Sometimes, Web Fluid Isn't Just Web Fluid

I was pleasantly surprised on Saturday when I took my eight-year-old to see Spider-Man 2 as a treat for participating in a recent provincial swim meet. I expected the usual comic books for film fare. Something in the neighborhood of the X-Men rather than like the graphic novel adaptation From Hell. What I got was a film in the tradition of the comic book, but with some sophisticated flourishes.

[some spoilers here]

So, we get Peter Parker's familiar guilt about the death of his Uncle Ben, and we revisit his decision to use his supernatural arachnid powers to bring evil-doers to justice. We also get Peter's now familiar regret about sacrificing his relationship with Mary Jane to protect her from the enemies he creates.

However, Peter begins to suffer from impotence--as a superhero. He discovers a startling loss of powers, including the inability to produce web fluid. He is counseled by his physician who sees through Peter's awkward admission of his dysfunction. He tells Peter he is physically sound and that it's probably "all in his head." Peter vows to give up his Spider-Man persona and reclaim control of his life. Easier said than done.

A more controversial accent in the movie depicts Spider-Man's rescue of the passengers of a runaway subway train. Spidey stands at the nose of the train, fires webs at the buildings he shoots past, then restrains the train, arms outstretched, until it at last comes to rest. He assumes the crucifixion position, suffering for those he safeguards, then collapses and is brought into the train by the passengers. He is gently laid to rest in a kind of Subway Pieta (cf. Michgelangelo's Pieta; note wound). He bears lacerations to his lower chest in further homage to Christ's suffering.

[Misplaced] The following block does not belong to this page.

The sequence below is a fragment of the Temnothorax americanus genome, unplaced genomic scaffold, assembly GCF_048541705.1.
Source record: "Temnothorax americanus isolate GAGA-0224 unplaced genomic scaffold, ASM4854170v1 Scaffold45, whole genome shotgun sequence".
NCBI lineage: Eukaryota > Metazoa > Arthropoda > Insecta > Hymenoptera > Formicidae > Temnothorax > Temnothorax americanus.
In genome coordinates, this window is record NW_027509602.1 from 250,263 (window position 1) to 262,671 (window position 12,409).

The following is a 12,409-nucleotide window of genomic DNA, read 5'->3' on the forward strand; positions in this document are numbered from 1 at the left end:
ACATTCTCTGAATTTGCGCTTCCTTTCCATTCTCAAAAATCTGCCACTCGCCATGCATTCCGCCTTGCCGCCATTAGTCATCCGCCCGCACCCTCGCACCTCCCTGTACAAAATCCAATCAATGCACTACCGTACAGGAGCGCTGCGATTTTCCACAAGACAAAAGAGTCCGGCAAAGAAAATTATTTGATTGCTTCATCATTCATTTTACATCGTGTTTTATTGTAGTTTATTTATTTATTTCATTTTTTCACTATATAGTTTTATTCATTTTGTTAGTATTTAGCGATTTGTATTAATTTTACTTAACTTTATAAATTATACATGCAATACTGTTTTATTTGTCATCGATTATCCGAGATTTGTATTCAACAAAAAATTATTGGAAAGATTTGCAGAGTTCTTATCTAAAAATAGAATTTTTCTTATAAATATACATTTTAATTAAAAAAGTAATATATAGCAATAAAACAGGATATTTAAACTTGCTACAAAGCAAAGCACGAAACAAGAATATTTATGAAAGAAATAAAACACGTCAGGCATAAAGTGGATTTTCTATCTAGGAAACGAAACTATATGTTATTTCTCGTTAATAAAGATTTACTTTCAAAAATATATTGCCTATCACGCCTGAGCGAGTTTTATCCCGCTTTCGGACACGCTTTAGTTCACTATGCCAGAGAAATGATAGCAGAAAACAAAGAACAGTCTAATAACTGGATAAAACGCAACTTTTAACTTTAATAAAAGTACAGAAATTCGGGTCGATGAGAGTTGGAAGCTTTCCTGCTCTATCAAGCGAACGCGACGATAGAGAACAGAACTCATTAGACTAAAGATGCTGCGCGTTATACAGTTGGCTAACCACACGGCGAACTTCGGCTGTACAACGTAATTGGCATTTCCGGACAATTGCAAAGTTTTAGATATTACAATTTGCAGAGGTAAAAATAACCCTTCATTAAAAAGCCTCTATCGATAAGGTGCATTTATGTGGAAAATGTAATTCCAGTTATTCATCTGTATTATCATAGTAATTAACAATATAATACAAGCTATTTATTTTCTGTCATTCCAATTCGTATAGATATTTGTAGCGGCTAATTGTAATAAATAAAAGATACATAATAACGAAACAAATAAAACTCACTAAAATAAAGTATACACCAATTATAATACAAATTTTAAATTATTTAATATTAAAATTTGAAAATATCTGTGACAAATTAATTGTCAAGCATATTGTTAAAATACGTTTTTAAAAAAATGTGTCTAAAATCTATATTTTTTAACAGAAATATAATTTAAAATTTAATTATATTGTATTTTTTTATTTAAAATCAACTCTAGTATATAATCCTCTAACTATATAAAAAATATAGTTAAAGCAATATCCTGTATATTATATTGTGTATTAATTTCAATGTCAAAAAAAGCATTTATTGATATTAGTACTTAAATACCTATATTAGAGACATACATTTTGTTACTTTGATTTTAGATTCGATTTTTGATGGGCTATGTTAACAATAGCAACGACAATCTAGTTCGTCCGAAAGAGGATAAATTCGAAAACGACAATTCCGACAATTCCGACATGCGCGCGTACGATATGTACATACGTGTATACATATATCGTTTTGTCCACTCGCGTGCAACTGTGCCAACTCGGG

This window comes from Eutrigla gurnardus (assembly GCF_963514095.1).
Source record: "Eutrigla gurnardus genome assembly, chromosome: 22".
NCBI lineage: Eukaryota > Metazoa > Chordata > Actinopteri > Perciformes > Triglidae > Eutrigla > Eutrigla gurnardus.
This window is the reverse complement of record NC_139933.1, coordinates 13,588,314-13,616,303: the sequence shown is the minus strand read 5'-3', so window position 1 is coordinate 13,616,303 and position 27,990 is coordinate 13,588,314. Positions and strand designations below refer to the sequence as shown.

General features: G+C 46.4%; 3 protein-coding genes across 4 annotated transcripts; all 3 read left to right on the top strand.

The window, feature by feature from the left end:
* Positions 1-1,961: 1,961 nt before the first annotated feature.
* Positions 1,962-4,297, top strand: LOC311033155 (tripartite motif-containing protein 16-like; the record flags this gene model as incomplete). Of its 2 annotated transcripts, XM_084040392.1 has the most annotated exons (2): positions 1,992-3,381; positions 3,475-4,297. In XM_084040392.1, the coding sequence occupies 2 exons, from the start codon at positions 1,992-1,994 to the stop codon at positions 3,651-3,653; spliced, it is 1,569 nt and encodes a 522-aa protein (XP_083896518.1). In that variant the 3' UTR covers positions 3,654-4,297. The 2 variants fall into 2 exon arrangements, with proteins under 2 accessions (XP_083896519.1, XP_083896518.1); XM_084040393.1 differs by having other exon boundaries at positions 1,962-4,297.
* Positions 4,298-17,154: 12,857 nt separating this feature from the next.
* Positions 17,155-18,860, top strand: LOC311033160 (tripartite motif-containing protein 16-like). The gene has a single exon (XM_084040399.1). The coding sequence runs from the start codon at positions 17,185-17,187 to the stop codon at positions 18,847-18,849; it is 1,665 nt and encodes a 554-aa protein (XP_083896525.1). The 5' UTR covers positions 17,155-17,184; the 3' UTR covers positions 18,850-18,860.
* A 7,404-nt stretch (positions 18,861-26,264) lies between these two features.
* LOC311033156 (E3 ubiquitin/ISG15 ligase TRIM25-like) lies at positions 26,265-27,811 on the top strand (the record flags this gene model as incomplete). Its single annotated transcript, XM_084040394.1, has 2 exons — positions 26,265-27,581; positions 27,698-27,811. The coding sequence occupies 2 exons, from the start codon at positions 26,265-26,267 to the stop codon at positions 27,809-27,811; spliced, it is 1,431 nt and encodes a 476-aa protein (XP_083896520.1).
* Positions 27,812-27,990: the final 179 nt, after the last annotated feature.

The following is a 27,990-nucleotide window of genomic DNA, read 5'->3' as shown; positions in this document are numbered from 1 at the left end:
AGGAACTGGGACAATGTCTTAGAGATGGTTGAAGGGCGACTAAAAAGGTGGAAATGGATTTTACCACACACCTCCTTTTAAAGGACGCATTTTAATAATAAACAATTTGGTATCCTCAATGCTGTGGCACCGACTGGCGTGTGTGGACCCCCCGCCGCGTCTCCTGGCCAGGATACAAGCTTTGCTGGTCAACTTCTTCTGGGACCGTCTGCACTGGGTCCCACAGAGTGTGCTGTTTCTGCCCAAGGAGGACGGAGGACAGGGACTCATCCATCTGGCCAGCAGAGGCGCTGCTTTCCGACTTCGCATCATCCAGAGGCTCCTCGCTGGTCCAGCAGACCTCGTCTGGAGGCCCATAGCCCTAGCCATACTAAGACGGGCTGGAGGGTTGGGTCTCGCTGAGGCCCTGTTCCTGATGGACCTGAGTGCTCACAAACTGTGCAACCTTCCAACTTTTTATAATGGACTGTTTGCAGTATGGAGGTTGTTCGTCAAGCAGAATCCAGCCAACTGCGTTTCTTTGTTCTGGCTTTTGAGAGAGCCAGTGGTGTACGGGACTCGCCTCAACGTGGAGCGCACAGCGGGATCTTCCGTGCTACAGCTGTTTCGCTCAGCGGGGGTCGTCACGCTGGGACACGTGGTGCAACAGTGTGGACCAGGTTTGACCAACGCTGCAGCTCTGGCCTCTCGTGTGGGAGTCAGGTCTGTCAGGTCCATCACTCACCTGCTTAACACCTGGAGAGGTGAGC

I assume that the symbolism in these passages owes its presence to Michael Chabon, who co-wrote the story. Chabon also wrote the Pulitzer Prize winning novel, The Amazing Adventures Of Kavalier And Clay. The novel was set in Manhattan of the 1930's and 40's during the rise of the comic book industry. Two young cousins, Joe Kavalier and Sam Clay, develop a character called the Escapist, a hero who releases the oppressed from their overlords. The book overflows with symbolism about escape, and also uses the Judaic story of the Golem as a metaphor for the boys' creation of their comic book character. The origin story and subsequent Escapist escapades described in the novel have now been adapted into comic books in their own right, by Dark Horse Comics and the full collaboration of Michael Chabon.

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